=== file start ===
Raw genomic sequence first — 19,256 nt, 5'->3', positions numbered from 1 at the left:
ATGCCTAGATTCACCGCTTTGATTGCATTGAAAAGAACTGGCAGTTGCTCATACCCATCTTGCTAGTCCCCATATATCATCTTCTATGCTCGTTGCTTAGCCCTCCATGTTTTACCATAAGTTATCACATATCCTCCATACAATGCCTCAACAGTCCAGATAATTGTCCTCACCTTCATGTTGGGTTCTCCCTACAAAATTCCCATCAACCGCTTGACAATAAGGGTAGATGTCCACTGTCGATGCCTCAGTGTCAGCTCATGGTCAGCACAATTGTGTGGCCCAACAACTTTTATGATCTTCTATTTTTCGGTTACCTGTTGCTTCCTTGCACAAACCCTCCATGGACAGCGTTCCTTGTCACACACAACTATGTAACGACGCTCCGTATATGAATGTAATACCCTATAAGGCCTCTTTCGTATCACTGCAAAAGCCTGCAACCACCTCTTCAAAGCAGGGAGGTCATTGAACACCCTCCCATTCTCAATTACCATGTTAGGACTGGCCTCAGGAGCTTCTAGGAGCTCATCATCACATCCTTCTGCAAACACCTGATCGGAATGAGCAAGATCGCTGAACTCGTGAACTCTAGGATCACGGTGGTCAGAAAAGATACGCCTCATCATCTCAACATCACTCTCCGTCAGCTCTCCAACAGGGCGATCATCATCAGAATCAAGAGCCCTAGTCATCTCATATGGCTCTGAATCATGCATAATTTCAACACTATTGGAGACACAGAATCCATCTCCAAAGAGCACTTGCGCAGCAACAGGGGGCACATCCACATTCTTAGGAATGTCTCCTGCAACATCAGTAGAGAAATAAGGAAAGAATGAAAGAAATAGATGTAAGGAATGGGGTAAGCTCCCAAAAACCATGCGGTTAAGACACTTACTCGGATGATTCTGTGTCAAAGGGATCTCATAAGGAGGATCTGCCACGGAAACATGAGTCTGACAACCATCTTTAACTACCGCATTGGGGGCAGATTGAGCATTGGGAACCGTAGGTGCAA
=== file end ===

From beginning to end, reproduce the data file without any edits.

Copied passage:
Raw genomic sequence first — 19,256 nt, 5'->3', positions numbered from 1 at the left:
ATGCCTAGATTCACCGCTTTGATTGCATTGAAAAGAACTGGCAGTTGCTCATACCCATCTTGCTAGTCCCCATATATCATCTTCTATGCTCGTTGCTTAGCCCTCCATGTTTTACCATAAGTTATCACATATCCTCCATACAATGCCTCAACAGTCCAGATAATTGTCCTCACCTTCATGTTGGGTTCTCCCTACAAAATTCCCATCAACCGCTTGACAATAAGGGTAGATGTCCACTGTCGATGCCTCAGTGTCAGCTCATGGTCAGCACAATTGTGTGGCCCAACAACTTTTATGATCTTCTATTTTTCGGTTACCTGTTGCTTCCTTGCACAAACCCTCCATGGACAGCGTTCCTTGTCACACACAACTATGTAACGACGCTCCGTATATGAATGTAATACCCTATAAGGCCTCTTTCGTATCACTGCAAAAGCCTGCAACCACCTCTTCAAAGCAGGGAGGTCATTGAACACCCTCCCATTCTCAATTACCATGTTAGGACTGGCCTCAGGAGCTTCTAGGAGCTCATCATCACATCCTTCTGCAAACACCTGATCGGAATGAGCAAGATCGCTGAACTCGTGAACTCTAGGATCACGGTGGTCAGAAAAGATACGCCTCATCATCTCAACATCACTCTCCGTCAGCTCTCCAACAGGGCGATCATCATCAGAATCAAGAGCCCTAGTCATCTCATATGGCTCTGAATCATGCATAATTTCAACACTATTGGAGACACAGAATCCATCTCCAAAGAGCACTTGCGCAGCAACAGGGGGCACATCCACATTCTTAGGAATGTCTCCTGCAACATCAGTAGAGAAATAAGGAAAGAATGAAAGAAATAGATGTAAGGAATGGGGTAAGCTCCCAAAAACCATGCGGTTAAGACACTTACTCGGATGATTCTGTGTCAAAGGGATCTCATAAGGAGGATCTGCCACGGAAACATGAGTCTGACAACCATCTTTAACTACCGCATTGGGGGCAGATTGAGCATTGGGAACCGTAGGTGCAA